Increasingly the drug resistant TB is throwing a mammoth challenge to the health systems. Dr. Narain observed, “It is difficult to treat and manage as treatment takes longer and is more expensive. Resistance to anti-TB drugs can occur when these drugs are misused or mismanaged. For example when patients are not able to take the full course of treatment as advised by the doctor; or when health-care providers prescribe the wrong treatment, the wrong dose, or duration of drug intake; or when the supply of drugs is not available”.
Therefore, public health managers need to focus on ‘back to basics’ by ensuring treatment adherence, which is a critical part of the TB programmes worldwide, thus mitigating the risk of MDR-TB. Dr. Narain emphasized that the most important thing to prevent the spread of MDR TB is for patients to take all of their medications exactly as prescribed by their health care provider. No doses should be missed and treatment should not be stopped early. It is anticipated that the health care providers can help prevent MDR TB by quickly diagnosing cases, following national treatment guidelines, monitoring patients’ response to treatment, and making sure therapy is completed.
Data demonstrate how the COVID-19 pandemic has adversely impacted the TB programmes. Dr. Narain said that challenges were profound, especially in providing and accessing essential TB services - in part, due to disruption in the supply chains. A large number of patients were not diagnosed or put in treatment. Fewer TB patients diagnosed and treated means that they continue to further transmit disease in the community. With this there was an increase in TB deaths and continued community transmission.
It was further confirmed recently through the global TB report that TB cases and deaths after many years of decline have increased for the first time in the year 2021 as compared to 2020.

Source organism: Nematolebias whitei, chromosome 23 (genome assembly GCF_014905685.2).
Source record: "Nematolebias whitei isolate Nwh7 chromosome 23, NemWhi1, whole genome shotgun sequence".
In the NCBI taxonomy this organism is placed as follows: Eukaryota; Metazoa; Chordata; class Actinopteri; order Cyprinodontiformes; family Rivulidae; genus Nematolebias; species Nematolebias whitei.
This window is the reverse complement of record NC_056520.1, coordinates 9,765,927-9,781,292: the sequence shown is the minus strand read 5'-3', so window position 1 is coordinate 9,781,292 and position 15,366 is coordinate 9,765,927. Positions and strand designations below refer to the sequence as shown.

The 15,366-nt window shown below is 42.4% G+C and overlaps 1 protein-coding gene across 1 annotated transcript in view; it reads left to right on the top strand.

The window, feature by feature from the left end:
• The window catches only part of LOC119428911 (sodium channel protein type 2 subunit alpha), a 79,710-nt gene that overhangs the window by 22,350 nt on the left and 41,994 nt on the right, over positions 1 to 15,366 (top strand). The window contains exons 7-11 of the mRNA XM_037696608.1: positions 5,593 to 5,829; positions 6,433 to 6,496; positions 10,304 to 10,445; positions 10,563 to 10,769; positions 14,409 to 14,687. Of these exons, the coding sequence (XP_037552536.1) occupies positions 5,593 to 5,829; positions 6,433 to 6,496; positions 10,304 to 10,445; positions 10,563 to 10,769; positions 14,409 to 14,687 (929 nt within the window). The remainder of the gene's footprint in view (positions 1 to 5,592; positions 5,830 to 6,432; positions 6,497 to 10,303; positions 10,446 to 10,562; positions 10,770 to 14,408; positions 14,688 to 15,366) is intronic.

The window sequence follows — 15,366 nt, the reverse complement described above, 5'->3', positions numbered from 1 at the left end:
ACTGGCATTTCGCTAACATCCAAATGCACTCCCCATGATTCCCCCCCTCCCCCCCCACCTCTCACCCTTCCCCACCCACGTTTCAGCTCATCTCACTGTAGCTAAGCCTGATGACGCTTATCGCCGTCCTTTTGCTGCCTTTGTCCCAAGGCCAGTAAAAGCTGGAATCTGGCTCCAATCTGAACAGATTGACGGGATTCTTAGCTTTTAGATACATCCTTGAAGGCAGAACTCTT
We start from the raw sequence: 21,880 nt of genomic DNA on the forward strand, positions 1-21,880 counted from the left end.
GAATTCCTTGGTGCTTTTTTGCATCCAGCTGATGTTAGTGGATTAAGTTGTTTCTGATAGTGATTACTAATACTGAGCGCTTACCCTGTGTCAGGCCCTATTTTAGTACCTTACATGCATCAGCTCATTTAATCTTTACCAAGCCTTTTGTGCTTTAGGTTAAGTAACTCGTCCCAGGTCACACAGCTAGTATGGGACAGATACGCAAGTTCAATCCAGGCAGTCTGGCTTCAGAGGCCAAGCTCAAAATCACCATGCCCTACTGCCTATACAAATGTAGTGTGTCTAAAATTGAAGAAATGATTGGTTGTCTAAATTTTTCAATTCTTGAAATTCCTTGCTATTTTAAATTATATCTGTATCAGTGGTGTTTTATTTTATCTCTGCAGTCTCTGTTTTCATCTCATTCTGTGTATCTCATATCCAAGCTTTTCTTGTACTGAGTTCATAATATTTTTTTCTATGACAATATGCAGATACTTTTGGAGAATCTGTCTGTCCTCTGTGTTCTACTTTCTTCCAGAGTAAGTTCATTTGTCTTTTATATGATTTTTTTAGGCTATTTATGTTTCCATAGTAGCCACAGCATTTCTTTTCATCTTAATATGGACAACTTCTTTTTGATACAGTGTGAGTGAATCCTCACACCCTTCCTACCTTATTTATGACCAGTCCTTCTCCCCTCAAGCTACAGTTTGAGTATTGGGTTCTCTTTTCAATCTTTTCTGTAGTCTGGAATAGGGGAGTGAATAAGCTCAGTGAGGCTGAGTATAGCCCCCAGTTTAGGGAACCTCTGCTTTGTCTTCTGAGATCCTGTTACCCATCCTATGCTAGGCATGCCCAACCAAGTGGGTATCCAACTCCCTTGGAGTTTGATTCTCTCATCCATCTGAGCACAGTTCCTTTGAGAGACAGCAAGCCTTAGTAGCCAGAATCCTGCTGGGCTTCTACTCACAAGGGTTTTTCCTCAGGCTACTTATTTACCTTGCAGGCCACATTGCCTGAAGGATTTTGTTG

Strategic Investments: Eliminating TB
India committed itself to eliminate TB by 2025, which was five years ahead of the goal set for the rest of the world, i.e. 2030. This setting is also construed both a challenge as well as an opportunity. Dr. Narain echoed, “Given that the Prime Minister himself is monitoring the progress augurs well for the success of the TB programme”.
Specific to achieving TB elimination, Dr. Narain earmarked four key strategic investments which are an absolute essential for achieving TB elimination, i.e. (i) Highest level of political-will like India, robust policies and plans, and supportive health system to deliver services, (ii) Integrating people-centered care and prevention including latent TB and preventive therapy, (iii) Engagement and partnerships including to address social determinants of health including nutritional support, and (iv) Research and innovation (eg. the Indian Govt.’s flagship initiative Aashwasan campaign (100 days of active case finding) was carried out across all 174 tribal districts resulting in yield of additional ~10,000 TB cases.
It is established that not every individual who gets infected would develop the disease; the immune system can cope with the infection and the bacterium can remain dormant for years. Better nutritional status helps in building immunity and thus, reduces the probability of infection gripping the system.
It is therefore, logical to conclude that factors such as, lack of awareness and resources, poor health systems, increasing drug resistant cases, weaker nutritional status, poor notification and overall negligence remain the major challenges in addressing TB. It is noteworthy that if countries eradicate poverty and undernourishment, educate the masses and eliminate the stigma attached with TB, we can hope for a disease free future. Accessibility, affordability, quality and equity play the major four pillars in ensuring results-driven TB control and management. And better nutrition strategies play a vital role in achieving TB control objectives.
The author is Senior Consulting Adviser (Strategic Communication & Programmes), UN System in Asia and the Pacific